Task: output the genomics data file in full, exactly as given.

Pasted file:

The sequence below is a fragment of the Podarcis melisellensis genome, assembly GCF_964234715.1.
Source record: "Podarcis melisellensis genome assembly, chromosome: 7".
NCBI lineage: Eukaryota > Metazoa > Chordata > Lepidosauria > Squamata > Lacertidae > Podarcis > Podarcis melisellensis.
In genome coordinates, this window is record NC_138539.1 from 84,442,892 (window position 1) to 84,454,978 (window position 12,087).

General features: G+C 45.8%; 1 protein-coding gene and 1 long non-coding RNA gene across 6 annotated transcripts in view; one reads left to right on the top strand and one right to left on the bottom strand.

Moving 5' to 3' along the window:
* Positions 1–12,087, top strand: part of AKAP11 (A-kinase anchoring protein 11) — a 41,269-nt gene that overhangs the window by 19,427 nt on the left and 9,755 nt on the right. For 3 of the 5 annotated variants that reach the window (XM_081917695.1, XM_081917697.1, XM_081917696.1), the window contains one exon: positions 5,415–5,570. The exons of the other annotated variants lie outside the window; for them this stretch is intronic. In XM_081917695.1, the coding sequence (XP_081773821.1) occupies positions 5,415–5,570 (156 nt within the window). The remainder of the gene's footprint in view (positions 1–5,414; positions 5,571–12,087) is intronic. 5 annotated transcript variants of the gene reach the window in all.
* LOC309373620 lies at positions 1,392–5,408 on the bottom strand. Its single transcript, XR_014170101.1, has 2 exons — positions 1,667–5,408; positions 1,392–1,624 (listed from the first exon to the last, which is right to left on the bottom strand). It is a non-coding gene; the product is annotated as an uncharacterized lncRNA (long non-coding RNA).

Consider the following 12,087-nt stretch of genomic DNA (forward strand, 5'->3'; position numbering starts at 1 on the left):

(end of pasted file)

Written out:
The sequence below is a fragment of the Podarcis melisellensis genome, assembly GCF_964234715.1.
Source record: "Podarcis melisellensis genome assembly, chromosome: 7".
NCBI lineage: Eukaryota > Metazoa > Chordata > Lepidosauria > Squamata > Lacertidae > Podarcis > Podarcis melisellensis.
In genome coordinates, this window is record NC_138539.1 from 84,442,892 (window position 1) to 84,454,978 (window position 12,087).

General features: G+C 45.8%; 1 protein-coding gene and 1 long non-coding RNA gene across 6 annotated transcripts in view; one reads left to right on the top strand and one right to left on the bottom strand.

Moving 5' to 3' along the window:
* Positions 1–12,087, top strand: part of AKAP11 (A-kinase anchoring protein 11) — a 41,269-nt gene that overhangs the window by 19,427 nt on the left and 9,755 nt on the right. For 3 of the 5 annotated variants that reach the window (XM_081917695.1, XM_081917697.1, XM_081917696.1), the window contains one exon: positions 5,415–5,570. The exons of the other annotated variants lie outside the window; for them this stretch is intronic. In XM_081917695.1, the coding sequence (XP_081773821.1) occupies positions 5,415–5,570 (156 nt within the window). The remainder of the gene's footprint in view (positions 1–5,414; positions 5,571–12,087) is intronic. 5 annotated transcript variants of the gene reach the window in all.
* LOC309373620 lies at positions 1,392–5,408 on the bottom strand. Its single transcript, XR_014170101.1, has 2 exons — positions 1,667–5,408; positions 1,392–1,624 (listed from the first exon to the last, which is right to left on the bottom strand). It is a non-coding gene; the product is annotated as an uncharacterized lncRNA (long non-coding RNA).

Consider the following 12,087-nt stretch of genomic DNA (forward strand, 5'->3'; position numbering starts at 1 on the left):